# Math Developing Your Five-Year-Old's Problem-Solving Skills

To solve basic math operations — and more complicated ones down the road — kids need problem-solving skills and number sense. Number sense is the ability to understand what numbers mean, how they relate to one another and how they can be used in real-world situations. Age five is an exciting year for developing math skills. School-aged children focus on addition and subtraction at first, and then eventually reach multiplication (in the form of skip counting) and division (in the form of equal shares).

## Encourage your child's problem-solving skills:

### Create Subtraction Stories

At this age, your child is starting to learn the symbols for subtraction, addition and equal. Create stories about subtraction with your child. You might want to model the concept first, with a story like this: "Once there were five apples who lived together on a tree branch. Then two fell down, and only three were left!" Have fun drawing a picture of the story and then adding the number sentence at the bottom — in this case, 5 - 2 = 3.

#### Play "How Many Ways Old Are You?"

Does your child love to tell people his age? Together with your child, explore numbers and counting by figuring out how many ways your child can express his age.

### How Sharing Teaches Division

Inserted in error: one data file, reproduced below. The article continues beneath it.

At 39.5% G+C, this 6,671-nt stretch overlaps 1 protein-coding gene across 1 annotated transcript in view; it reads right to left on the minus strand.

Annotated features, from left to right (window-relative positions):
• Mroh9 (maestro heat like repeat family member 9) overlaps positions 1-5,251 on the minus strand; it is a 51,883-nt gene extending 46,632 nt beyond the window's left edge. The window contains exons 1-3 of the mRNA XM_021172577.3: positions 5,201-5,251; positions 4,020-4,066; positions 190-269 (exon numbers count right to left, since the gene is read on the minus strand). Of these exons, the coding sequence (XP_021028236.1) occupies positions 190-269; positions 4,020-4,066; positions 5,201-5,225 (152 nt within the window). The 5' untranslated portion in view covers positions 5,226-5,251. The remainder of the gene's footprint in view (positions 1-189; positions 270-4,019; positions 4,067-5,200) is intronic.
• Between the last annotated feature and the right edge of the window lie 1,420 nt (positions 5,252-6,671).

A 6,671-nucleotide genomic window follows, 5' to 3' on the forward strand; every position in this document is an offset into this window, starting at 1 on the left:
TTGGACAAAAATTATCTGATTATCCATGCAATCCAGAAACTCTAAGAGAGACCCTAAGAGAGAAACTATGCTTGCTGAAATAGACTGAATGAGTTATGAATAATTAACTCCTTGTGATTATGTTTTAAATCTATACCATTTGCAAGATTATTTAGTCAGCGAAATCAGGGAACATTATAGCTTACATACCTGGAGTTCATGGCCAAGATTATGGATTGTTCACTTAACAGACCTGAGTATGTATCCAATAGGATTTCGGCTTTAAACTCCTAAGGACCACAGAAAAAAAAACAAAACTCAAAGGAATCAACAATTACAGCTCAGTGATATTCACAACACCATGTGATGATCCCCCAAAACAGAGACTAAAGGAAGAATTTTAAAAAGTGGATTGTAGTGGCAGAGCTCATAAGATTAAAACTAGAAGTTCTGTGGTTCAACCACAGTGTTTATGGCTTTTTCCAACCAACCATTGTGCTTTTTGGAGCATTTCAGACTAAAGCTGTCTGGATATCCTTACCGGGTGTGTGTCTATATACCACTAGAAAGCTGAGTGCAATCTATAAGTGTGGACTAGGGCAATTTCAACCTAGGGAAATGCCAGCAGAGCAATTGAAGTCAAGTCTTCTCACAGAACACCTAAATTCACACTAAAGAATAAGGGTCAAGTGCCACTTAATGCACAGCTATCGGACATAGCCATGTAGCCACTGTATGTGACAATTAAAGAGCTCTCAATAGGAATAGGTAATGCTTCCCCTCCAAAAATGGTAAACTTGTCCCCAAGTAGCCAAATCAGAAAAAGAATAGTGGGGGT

At this age, children can start to do basic division. Give your child 12 small crackers (or another snack) and have him share the pile equally between two people — and then three people. He may come up with his own method of distributing the food, so watch to see what he does. Ask him to explain his thought process.

#### Pirates and Peaches -- A Peg + Cat Board Game

Your child can practice fair shares, counting and number recognition in this fun printable board game from Peg + Cat.

This is a great age to introduce your child to using her fingers to figure out math problems. Pick a number between one and ten. Then ask your child how many more she would need to get to ten. Encourage her to use her fingers to hold up the initial number, then lift up fingers and count until she gets to ten.

#### Museum of Tens

Your child can use counting, addition, and subtraction skills to find the right number of objects to complete each display in the Museum of Tens.